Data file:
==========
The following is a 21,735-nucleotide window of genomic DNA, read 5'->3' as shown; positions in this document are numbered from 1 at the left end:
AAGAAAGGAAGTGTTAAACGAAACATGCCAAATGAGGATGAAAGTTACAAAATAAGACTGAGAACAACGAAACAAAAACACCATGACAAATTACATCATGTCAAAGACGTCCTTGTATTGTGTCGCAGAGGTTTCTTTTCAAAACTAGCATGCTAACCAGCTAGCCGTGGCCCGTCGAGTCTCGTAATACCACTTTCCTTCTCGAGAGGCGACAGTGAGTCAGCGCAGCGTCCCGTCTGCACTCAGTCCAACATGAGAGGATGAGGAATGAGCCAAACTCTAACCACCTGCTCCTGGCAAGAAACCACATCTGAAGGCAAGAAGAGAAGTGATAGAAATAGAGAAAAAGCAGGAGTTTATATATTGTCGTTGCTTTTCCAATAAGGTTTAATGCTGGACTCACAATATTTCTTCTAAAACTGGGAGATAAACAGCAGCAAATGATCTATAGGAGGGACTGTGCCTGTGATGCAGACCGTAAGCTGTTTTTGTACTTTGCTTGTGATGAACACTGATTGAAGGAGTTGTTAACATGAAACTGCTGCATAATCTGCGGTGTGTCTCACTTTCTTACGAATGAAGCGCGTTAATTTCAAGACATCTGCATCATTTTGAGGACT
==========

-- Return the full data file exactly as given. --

The following is a 21,735-nucleotide window of genomic DNA, read 5'->3' as shown; positions in this document are numbered from 1 at the left end:
AAGAAAGGAAGTGTTAAACGAAACATGCCAAATGAGGATGAAAGTTACAAAATAAGACTGAGAACAACGAAACAAAAACACCATGACAAATTACATCATGTCAAAGACGTCCTTGTATTGTGTCGCAGAGGTTTCTTTTCAAAACTAGCATGCTAACCAGCTAGCCGTGGCCCGTCGAGTCTCGTAATACCACTTTCCTTCTCGAGAGGCGACAGTGAGTCAGCGCAGCGTCCCGTCTGCACTCAGTCCAACATGAGAGGATGAGGAATGAGCCAAACTCTAACCACCTGCTCCTGGCAAGAAACCACATCTGAAGGCAAGAAGAGAAGTGATAGAAATAGAGAAAAAGCAGGAGTTTATATATTGTCGTTGCTTTTCCAATAAGGTTTAATGCTGGACTCACAATATTTCTTCTAAAACTGGGAGATAAACAGCAGCAAATGATCTATAGGAGGGACTGTGCCTGTGATGCAGACCGTAAGCTGTTTTTGTACTTTGCTTGTGATGAACACTGATTGAAGGAGTTGTTAACATGAAACTGCTGCATAATCTGCGGTGTGTCTCACTTTCTTACGAATGAAGCGCGTTAATTTCAAGACATCTGCATCATTTTGAGGACT